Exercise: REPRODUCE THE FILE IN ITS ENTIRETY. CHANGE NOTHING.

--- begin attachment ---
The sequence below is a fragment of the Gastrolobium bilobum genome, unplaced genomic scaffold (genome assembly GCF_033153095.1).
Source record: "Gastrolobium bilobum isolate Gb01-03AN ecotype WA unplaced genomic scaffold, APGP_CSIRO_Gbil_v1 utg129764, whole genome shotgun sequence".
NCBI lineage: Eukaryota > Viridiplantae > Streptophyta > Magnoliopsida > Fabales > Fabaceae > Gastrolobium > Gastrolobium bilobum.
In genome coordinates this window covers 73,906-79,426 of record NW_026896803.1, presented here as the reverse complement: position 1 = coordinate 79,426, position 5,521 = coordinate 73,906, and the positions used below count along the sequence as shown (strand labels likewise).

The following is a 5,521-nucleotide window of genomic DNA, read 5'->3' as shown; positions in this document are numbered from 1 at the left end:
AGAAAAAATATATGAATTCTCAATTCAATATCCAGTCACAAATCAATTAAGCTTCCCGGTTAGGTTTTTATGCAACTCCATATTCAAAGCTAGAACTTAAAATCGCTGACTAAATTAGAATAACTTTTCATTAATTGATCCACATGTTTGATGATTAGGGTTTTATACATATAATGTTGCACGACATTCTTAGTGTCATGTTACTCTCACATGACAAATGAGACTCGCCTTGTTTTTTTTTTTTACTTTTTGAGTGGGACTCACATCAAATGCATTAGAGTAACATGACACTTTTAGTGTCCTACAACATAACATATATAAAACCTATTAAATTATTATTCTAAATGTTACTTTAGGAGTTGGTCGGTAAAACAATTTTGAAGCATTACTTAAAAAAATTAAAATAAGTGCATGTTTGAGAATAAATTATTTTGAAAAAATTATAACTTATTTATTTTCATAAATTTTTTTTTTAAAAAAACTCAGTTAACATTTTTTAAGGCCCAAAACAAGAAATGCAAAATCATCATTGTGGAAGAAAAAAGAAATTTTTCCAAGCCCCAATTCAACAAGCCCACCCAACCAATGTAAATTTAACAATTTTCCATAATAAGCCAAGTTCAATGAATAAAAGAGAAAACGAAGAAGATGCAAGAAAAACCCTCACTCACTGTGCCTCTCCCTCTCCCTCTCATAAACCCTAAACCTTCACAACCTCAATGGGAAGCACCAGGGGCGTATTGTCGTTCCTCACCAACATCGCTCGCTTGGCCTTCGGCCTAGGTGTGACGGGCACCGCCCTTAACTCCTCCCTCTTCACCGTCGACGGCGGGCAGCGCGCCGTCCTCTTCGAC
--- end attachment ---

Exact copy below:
The sequence below is a fragment of the Gastrolobium bilobum genome, unplaced genomic scaffold (genome assembly GCF_033153095.1).
Source record: "Gastrolobium bilobum isolate Gb01-03AN ecotype WA unplaced genomic scaffold, APGP_CSIRO_Gbil_v1 utg129764, whole genome shotgun sequence".
NCBI lineage: Eukaryota > Viridiplantae > Streptophyta > Magnoliopsida > Fabales > Fabaceae > Gastrolobium > Gastrolobium bilobum.
In genome coordinates this window covers 73,906-79,426 of record NW_026896803.1, presented here as the reverse complement: position 1 = coordinate 79,426, position 5,521 = coordinate 73,906, and the positions used below count along the sequence as shown (strand labels likewise).

The following is a 5,521-nucleotide window of genomic DNA, read 5'->3' as shown; positions in this document are numbered from 1 at the left end:
AGAAAAAATATATGAATTCTCAATTCAATATCCAGTCACAAATCAATTAAGCTTCCCGGTTAGGTTTTTATGCAACTCCATATTCAAAGCTAGAACTTAAAATCGCTGACTAAATTAGAATAACTTTTCATTAATTGATCCACATGTTTGATGATTAGGGTTTTATACATATAATGTTGCACGACATTCTTAGTGTCATGTTACTCTCACATGACAAATGAGACTCGCCTTGTTTTTTTTTTTTACTTTTTGAGTGGGACTCACATCAAATGCATTAGAGTAACATGACACTTTTAGTGTCCTACAACATAACATATATAAAACCTATTAAATTATTATTCTAAATGTTACTTTAGGAGTTGGTCGGTAAAACAATTTTGAAGCATTACTTAAAAAAATTAAAATAAGTGCATGTTTGAGAATAAATTATTTTGAAAAAATTATAACTTATTTATTTTCATAAATTTTTTTTTTAAAAAAACTCAGTTAACATTTTTTAAGGCCCAAAACAAGAAATGCAAAATCATCATTGTGGAAGAAAAAAGAAATTTTTCCAAGCCCCAATTCAACAAGCCCACCCAACCAATGTAAATTTAACAATTTTCCATAATAAGCCAAGTTCAATGAATAAAAGAGAAAACGAAGAAGATGCAAGAAAAACCCTCACTCACTGTGCCTCTCCCTCTCCCTCTCATAAACCCTAAACCTTCACAACCTCAATGGGAAGCACCAGGGGCGTATTGTCGTTCCTCACCAACATCGCTCGCTTGGCCTTCGGCCTAGGTGTGACGGGCACCGCCCTTAACTCCTCCCTCTTCACCGTCGACGGCGGGCAGCGCGCCGTCCTCTTCGAC